Centralizing IT services and systems creates significant efficiencies and automation possibilities, reducing costs while improving effectiveness. Managing the shift is no small challenge but the reduced duplication of effort brings lasting benefits, freeing resources for mission-specific support. Emerging cloud-based learning management systems (LMS) take student information systems (SIS) to the next level, managing the admissions process, tracking student performance, storing administration details and much more.
Newer consolidated systems leverage robust education analytics to enable adaptive and game-based learning, personalizing the learning experience and even predicting individual academic performance for more informed course selection and improved student retention. Rio Salado College’s data-driven early intervention program uses past performance to predict how a student will do in a class, leading to a 40 percent decline in drop rates.
Having instant access to extensive student information allows schools to proactively provide support services for improved student outcomes. Powerful learning analytics platforms include automated academic advising tools that send email notices when certain performance metrics are triggered (missed classes, poor test scores, etc.). Involving and supporting faculty with these types of big-data tools can provide big-picture insights while nurturing better classroom learning.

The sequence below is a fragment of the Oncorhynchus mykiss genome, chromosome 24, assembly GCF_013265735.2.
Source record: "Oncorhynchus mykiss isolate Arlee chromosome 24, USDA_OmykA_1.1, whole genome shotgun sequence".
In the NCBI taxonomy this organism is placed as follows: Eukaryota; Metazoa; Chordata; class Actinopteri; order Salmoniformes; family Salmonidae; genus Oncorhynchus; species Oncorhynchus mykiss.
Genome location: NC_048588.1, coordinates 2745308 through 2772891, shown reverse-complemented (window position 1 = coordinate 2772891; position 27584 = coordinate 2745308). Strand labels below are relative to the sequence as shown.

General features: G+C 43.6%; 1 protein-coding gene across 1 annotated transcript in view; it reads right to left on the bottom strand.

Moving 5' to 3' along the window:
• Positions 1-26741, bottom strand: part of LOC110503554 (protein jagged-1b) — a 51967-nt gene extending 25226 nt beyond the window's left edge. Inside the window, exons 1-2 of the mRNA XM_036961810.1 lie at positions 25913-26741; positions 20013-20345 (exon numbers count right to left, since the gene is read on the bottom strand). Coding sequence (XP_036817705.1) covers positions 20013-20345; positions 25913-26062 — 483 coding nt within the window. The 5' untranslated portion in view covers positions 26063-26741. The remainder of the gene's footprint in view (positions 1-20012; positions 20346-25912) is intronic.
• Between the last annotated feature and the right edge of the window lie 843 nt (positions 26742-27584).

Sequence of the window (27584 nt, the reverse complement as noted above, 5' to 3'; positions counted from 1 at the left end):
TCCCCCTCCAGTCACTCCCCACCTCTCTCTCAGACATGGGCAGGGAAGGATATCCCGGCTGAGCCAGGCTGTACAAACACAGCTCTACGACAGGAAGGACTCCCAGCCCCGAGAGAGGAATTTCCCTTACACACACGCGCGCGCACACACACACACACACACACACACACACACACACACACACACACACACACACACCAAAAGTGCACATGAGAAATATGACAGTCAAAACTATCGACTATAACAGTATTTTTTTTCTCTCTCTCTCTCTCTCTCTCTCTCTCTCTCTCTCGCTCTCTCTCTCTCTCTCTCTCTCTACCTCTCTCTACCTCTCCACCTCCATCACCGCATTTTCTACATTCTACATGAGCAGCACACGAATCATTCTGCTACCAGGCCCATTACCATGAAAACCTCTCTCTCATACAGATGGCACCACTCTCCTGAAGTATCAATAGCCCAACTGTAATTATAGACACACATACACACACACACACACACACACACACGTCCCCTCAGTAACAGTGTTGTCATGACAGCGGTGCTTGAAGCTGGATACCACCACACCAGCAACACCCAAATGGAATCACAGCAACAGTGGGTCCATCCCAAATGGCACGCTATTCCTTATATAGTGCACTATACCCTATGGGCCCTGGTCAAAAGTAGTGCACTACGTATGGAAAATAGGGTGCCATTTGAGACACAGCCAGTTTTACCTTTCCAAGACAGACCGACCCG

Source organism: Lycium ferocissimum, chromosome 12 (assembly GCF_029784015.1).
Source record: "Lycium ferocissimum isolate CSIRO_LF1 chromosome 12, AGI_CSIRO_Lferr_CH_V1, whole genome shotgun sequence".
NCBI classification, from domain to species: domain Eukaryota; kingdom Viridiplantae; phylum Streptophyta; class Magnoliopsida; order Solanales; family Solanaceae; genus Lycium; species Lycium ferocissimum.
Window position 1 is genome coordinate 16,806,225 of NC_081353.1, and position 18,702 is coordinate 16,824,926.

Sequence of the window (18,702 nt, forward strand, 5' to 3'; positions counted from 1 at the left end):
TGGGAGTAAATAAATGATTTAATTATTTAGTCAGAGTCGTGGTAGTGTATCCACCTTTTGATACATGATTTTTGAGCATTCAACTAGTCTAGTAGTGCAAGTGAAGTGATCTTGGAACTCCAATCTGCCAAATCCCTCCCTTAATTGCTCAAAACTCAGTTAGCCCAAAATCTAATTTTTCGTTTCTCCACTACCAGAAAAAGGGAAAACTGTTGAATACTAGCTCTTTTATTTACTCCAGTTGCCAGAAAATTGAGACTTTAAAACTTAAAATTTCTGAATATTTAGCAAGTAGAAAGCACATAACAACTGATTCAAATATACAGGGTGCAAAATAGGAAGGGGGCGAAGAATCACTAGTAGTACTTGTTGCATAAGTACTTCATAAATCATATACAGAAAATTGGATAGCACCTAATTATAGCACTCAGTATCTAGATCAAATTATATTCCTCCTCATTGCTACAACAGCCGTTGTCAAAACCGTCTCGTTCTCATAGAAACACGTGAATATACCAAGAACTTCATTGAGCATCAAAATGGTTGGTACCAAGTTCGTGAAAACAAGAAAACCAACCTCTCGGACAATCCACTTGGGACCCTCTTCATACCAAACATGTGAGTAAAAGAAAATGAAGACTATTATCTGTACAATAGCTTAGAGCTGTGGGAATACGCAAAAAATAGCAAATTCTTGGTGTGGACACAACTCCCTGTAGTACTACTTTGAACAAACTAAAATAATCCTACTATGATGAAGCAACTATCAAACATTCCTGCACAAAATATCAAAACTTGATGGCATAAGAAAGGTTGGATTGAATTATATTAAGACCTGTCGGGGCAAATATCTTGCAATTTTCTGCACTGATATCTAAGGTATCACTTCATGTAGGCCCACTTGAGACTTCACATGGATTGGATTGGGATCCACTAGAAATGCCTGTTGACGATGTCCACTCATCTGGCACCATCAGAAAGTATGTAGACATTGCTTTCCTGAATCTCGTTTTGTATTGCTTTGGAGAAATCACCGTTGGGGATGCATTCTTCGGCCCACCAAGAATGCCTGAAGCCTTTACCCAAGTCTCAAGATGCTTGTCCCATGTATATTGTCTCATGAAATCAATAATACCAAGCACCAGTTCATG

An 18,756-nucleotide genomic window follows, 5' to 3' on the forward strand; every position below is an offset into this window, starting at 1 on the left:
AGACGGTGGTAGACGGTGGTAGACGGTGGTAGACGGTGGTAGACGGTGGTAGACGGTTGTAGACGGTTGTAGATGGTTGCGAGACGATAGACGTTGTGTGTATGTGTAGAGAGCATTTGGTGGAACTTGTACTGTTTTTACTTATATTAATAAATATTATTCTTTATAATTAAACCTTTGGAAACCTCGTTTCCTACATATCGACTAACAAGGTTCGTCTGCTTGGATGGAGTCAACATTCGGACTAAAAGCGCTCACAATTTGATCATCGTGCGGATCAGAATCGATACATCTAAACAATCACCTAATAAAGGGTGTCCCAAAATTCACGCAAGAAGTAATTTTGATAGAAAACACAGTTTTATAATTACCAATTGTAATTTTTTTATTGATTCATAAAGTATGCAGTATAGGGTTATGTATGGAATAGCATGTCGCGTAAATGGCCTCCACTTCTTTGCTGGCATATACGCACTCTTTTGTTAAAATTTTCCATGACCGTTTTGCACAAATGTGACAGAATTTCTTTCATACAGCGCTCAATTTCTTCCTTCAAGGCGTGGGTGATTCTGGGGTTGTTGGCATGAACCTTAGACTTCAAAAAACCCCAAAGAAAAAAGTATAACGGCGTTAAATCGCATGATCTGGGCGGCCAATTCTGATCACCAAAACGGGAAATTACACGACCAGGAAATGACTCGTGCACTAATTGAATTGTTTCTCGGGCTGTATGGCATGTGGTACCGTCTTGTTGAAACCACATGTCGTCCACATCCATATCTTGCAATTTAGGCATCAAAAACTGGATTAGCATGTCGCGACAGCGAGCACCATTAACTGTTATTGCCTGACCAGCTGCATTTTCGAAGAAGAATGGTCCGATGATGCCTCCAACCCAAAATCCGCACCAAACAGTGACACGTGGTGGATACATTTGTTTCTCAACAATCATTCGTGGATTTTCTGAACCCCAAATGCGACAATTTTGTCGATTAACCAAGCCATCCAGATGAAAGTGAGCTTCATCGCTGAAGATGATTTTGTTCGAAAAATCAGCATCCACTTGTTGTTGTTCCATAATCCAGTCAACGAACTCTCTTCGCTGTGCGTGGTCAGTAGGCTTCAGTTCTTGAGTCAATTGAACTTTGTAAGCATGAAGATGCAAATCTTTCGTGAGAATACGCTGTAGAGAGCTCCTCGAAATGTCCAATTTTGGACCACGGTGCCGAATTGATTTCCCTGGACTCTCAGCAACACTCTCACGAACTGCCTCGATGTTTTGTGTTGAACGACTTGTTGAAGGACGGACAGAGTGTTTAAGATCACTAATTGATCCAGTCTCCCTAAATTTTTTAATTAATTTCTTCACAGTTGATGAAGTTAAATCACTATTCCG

Cloud-based Admissions Applications
Automated, cloud-based tools help coordinate the admissions process by integrating with CRM databases, centralizing disparate application files to be accessed and developed by numerous team members on the go. This enables more effective interdepartmental communication while sending prospects the right information at the right time. Resource efficiencies can be immediate – the University of New Haven saved over a quarter of a million sheets of paper in their first year after switching to a mobile applicant review solution.